Ricciardo points the finger, hints at future team orders after Baku crash


As expected, as drivers hit the track ahead of the Spanish GP there was only one real topic of discussion: What happened at Red Bull after their drivers took each other out in Azerbaijan?

Ricciardo hasn't wasted any time, saying he had a gap that was taken away from him, leaving him a passenger and unable to influence the crash.

From's coverage

“I definitely committed early enough and, at the time, with a clear inside,” said Ricciardo. “I’m then on the brakes and when you get the air taken away, you could see I tried to pull out of it but there was no real escape route after that.

“You lose all downforce and everything. Even the brakes, they lock a lot easier when you don’t have the downforce on. That was like the end result but it was due to that inside closing up.”

His comments would suggest that either the team agrees with his assessment of the incident, or at least hasn't told their drivers that they can't talk openly about it.

Although all angles have been considered, from what the drivers could have done to what the team could have done, the only clear takeaway from the comments is that all parties are doing their best to avoid inflammatory comments that escalate the situation.

Interestingly, Ricciardo has come of these discussions with the impression that — if the situation were to happen again — the team may use team orders to control the situation.

“I think if it got to that point again where there’s banging wheels and stuff then [they would]. Especially if the car [behind] is faster then you’d probably expect at some point they’ll [say] swap cars and release one of them. There’s no guarantee but that was one thing they certainly talked about.”

Perhaps it's because Verstappen is committed to the team for the coming years, while Ricciardo is shopping his services around, but the previous agreements where the faster driver is released with the understanding that if they don't progress up the field the position is given back seem like a distant memory.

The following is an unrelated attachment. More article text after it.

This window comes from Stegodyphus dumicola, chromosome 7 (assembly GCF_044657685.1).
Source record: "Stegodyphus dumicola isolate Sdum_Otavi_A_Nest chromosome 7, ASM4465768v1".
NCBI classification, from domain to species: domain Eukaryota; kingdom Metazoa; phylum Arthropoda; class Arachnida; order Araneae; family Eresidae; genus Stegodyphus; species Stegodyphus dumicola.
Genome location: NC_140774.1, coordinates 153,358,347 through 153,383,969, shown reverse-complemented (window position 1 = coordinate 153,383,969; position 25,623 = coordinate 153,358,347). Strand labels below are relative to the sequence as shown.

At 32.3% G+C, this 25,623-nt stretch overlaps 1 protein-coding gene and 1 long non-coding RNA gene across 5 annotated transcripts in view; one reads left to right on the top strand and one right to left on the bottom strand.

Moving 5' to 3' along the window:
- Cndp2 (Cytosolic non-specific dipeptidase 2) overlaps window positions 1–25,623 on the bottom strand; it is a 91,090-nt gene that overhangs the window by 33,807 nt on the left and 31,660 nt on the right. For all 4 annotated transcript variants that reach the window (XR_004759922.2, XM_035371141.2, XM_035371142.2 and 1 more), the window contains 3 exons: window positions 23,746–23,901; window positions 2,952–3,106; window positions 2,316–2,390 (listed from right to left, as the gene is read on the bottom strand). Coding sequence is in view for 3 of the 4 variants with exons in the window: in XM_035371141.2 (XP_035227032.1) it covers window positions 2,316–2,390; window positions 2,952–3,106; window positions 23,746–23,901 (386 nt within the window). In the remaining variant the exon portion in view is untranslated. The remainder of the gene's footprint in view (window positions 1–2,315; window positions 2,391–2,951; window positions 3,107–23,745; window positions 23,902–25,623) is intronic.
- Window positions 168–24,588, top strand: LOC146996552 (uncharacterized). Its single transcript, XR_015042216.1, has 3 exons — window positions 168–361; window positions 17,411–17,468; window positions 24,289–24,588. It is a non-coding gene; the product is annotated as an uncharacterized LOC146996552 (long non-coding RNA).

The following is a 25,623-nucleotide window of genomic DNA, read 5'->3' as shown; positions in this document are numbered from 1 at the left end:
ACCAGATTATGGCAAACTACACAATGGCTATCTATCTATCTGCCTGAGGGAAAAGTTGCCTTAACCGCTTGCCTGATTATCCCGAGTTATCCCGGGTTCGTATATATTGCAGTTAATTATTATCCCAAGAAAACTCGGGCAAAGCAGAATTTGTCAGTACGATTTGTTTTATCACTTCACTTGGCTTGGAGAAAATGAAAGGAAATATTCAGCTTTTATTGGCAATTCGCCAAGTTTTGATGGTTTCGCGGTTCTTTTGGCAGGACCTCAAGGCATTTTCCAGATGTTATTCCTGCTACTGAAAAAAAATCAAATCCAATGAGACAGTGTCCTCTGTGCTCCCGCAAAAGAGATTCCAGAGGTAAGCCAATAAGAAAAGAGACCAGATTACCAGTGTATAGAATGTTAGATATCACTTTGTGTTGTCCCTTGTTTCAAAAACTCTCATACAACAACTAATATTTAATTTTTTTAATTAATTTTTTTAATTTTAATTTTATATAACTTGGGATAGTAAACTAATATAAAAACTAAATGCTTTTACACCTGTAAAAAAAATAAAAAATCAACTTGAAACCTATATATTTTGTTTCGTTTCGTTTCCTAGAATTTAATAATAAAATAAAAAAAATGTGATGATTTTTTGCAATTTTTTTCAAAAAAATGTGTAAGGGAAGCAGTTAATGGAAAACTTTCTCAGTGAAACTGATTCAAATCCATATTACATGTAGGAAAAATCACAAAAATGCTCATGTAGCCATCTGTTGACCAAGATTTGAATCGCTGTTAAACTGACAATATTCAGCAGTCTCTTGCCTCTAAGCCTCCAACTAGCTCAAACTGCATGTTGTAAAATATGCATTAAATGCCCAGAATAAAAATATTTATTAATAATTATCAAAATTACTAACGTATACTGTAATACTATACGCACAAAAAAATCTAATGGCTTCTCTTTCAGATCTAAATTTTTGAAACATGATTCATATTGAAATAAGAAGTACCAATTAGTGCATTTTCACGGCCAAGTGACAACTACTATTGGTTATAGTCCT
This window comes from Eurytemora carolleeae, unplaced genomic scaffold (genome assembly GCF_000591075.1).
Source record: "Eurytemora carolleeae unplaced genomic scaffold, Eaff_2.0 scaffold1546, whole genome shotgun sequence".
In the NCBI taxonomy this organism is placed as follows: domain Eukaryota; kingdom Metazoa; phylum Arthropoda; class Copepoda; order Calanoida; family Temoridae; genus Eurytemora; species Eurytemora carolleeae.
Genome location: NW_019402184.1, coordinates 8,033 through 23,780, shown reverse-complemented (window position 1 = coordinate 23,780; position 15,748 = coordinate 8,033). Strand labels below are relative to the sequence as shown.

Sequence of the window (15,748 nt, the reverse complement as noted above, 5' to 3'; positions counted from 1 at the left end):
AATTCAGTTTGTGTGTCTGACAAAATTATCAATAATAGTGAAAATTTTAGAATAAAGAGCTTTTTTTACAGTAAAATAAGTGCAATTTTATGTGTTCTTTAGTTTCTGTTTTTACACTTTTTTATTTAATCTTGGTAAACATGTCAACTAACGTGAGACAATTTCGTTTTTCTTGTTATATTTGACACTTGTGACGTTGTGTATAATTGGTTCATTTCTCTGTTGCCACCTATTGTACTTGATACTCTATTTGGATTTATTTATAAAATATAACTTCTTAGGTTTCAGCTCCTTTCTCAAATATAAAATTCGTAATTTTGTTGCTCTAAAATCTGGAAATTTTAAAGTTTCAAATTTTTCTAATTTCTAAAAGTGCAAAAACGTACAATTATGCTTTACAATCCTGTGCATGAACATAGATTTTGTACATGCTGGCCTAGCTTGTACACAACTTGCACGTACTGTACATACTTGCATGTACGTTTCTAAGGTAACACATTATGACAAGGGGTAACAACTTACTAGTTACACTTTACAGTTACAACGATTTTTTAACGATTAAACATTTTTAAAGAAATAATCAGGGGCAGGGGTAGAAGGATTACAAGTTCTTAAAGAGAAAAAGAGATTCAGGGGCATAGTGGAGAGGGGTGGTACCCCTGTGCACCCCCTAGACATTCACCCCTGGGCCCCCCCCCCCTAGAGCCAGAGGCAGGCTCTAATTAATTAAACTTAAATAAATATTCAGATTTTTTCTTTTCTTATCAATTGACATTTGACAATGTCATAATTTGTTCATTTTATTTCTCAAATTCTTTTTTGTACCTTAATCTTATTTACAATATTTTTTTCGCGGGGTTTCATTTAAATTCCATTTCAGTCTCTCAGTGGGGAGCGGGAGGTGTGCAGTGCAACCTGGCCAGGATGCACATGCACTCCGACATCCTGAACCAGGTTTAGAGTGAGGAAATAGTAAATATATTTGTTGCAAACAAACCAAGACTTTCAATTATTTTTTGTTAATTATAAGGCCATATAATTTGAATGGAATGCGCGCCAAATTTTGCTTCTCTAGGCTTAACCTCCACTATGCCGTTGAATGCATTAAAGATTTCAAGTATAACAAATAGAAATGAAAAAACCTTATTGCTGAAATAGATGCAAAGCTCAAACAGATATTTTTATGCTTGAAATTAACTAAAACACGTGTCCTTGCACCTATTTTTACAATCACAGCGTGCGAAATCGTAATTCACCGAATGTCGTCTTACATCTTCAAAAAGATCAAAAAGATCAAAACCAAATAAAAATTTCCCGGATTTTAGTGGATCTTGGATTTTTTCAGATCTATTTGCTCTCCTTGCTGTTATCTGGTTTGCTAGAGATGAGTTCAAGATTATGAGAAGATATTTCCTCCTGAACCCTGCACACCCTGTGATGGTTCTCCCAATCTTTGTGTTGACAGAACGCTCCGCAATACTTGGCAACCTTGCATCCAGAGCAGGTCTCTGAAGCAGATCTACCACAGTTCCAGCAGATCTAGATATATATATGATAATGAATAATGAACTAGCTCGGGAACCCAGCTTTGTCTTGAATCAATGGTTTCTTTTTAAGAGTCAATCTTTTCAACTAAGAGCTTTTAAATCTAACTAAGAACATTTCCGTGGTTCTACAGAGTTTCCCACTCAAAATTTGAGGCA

Massa, Verstappen heroes of Brazilian GP


After a long and treacherous Brazilian Grand Prix, two narratives are dominating the post-race analysis. Yes, Lewis Hamilton claimed his first win at Interlagos to keep his title hopes alive, but it's the antics of Felipe Massa and Max Verstappen that have tongues wagging.

One of many retirements in the horrendous conditions, Massa lost control and hit the wall near the pit entrance.

With a safety car called and the pit lane closed, there's was no on-track action to broadcast, which meant the television audience was treated to the vision of the Brazilian acknowledging the crowd holding his nation's flag, before being farewelled by the crew of several teams along the pit lane, including his former Ferrari, and finally embraced by house wife and son.

However the final phase of the race belonged to Max Verstappen. Having been the subject of many controversies throughout the season, the Dutchman set about redeeming his reputation with several thrilling overtakes that required putting his car on the limit time and time again, to claim the final podium position. 

It was the kind of effort that cements a driver's reputation as a wet weather specialist, and furthered his cause as one of F1's most exciting prospects.